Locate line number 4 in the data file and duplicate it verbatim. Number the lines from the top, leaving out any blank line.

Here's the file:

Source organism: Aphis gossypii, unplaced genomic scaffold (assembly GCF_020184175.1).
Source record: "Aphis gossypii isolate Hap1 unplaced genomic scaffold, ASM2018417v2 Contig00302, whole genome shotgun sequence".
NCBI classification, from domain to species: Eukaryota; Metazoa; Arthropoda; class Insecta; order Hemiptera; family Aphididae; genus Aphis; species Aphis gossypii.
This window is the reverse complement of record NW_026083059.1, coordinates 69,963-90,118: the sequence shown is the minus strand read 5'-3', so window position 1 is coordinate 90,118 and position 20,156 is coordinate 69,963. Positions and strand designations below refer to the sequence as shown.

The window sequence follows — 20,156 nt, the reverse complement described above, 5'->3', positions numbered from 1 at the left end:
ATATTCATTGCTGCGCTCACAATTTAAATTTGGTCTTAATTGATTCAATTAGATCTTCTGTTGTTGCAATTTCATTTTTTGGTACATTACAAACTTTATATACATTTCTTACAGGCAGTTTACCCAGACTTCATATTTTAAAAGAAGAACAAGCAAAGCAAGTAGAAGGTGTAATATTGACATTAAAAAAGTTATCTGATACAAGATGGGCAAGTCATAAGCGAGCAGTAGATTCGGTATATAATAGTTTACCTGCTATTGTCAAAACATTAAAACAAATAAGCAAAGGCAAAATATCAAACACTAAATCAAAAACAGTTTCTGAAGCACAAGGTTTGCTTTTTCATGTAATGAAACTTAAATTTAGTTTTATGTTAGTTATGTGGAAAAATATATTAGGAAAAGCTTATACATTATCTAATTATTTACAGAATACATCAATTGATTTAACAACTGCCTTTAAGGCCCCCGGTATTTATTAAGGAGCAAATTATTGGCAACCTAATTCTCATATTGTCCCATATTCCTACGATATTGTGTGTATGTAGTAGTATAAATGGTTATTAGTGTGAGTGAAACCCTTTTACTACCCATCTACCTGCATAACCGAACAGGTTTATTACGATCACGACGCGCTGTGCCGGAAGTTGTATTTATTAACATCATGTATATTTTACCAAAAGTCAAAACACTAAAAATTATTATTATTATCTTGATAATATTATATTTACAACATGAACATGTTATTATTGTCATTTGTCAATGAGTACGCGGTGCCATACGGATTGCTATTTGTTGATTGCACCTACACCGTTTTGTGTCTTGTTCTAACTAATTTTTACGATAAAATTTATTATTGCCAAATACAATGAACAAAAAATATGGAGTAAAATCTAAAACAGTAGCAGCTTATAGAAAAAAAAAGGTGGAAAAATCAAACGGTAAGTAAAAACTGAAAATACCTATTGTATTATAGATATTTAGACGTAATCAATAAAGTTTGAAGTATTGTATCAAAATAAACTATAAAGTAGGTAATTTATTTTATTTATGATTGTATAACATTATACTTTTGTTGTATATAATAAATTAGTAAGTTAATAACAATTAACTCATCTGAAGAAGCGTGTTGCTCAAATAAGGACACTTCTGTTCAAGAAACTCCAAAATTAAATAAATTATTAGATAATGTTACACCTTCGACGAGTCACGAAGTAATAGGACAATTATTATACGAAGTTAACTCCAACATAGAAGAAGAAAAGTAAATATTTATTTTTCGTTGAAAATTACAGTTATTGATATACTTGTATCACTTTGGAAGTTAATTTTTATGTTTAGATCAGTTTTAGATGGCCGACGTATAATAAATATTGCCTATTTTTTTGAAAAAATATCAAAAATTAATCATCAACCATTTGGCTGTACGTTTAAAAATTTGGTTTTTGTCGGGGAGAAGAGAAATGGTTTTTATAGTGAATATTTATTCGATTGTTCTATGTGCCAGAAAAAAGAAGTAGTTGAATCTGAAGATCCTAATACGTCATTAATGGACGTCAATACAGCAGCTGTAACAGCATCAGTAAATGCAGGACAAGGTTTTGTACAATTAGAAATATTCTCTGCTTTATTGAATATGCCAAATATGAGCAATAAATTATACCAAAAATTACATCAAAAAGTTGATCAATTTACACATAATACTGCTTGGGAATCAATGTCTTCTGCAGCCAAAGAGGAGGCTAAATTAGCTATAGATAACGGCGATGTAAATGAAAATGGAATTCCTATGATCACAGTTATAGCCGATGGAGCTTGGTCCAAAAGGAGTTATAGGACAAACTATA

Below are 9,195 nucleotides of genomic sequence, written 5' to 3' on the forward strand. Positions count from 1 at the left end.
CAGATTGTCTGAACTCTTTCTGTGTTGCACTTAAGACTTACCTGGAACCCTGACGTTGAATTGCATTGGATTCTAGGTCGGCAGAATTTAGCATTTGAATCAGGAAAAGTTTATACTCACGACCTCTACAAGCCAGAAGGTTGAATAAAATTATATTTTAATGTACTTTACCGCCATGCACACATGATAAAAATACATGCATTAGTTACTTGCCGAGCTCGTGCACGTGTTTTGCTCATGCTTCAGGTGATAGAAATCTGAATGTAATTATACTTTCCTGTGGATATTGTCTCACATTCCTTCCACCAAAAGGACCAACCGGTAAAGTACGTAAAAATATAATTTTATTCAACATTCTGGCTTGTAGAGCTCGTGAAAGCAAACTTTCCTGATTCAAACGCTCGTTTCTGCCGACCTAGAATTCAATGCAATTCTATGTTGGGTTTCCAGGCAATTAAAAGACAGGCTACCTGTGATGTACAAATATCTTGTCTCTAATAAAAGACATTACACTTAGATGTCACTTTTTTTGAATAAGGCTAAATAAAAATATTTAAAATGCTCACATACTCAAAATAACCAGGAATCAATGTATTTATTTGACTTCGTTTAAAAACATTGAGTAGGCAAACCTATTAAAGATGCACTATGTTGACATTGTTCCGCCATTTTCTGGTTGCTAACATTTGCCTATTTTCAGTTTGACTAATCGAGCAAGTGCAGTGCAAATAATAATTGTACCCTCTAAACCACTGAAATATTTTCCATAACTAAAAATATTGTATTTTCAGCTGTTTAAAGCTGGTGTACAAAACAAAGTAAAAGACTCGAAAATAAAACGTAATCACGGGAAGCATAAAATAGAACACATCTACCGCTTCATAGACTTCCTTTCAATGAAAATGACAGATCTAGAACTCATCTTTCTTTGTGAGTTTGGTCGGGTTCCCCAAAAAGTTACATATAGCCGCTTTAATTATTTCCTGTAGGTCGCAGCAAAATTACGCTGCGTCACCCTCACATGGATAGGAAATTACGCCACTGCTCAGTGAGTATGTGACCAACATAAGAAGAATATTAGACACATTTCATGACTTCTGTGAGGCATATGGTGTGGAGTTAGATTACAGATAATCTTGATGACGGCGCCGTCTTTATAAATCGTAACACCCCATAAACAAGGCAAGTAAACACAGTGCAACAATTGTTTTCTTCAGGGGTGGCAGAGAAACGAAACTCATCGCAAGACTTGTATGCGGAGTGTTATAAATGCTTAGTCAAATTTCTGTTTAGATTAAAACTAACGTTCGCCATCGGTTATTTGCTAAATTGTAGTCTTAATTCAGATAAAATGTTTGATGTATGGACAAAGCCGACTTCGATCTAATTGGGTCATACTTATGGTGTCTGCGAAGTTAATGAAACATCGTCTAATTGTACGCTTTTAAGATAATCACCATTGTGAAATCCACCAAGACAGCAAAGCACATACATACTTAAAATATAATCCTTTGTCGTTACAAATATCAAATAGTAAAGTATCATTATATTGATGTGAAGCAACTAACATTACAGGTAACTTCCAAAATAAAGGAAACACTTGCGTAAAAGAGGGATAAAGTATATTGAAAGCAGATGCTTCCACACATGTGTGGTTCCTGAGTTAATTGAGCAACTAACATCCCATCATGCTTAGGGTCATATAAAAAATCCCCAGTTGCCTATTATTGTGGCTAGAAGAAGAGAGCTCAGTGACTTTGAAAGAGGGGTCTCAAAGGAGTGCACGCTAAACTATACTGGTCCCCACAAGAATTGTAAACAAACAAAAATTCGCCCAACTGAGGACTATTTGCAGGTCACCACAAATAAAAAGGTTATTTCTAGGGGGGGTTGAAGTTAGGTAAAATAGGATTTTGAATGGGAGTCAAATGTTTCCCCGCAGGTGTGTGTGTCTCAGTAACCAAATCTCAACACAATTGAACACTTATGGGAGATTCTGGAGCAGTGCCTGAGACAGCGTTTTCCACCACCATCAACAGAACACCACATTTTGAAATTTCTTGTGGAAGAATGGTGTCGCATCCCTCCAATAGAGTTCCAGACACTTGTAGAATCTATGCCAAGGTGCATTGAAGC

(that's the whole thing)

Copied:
This window is the reverse complement of record NW_026083059.1, coordinates 69,963-90,118: the sequence shown is the minus strand read 5'-3', so window position 1 is coordinate 90,118 and position 20,156 is coordinate 69,963. Positions and strand designations below refer to the sequence as shown.